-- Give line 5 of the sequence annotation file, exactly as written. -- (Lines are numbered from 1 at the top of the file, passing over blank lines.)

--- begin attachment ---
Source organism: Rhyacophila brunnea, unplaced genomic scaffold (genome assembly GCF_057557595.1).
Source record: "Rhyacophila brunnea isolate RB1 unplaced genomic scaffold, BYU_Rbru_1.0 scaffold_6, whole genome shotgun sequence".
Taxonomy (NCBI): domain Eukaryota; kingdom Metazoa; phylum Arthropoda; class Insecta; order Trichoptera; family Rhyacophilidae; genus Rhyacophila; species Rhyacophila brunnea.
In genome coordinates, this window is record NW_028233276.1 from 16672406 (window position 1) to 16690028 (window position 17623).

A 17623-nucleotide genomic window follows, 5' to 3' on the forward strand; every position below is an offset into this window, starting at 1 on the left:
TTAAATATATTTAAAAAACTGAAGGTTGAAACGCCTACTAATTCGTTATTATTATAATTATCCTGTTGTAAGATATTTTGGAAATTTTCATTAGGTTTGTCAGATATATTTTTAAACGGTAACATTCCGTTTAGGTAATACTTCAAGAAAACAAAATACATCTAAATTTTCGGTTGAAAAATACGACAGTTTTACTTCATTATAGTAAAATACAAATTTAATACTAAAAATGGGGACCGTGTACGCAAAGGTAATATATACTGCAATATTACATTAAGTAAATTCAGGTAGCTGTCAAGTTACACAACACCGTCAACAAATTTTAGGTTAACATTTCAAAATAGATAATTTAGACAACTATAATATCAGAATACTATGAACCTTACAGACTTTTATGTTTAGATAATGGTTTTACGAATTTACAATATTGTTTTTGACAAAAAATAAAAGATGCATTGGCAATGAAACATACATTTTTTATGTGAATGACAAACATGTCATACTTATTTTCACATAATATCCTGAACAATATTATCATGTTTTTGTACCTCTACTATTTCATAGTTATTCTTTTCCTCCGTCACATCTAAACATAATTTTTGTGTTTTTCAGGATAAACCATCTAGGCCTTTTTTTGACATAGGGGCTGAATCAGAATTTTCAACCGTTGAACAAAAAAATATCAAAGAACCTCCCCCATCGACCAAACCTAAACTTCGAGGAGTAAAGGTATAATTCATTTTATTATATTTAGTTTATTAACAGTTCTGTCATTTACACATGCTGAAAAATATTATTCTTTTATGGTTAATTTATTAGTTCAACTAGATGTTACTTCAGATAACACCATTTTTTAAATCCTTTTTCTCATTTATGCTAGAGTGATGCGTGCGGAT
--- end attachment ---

A 17623-nucleotide genomic window follows, 5' to 3' on the forward strand; every position below is an offset into this window, starting at 1 on the left: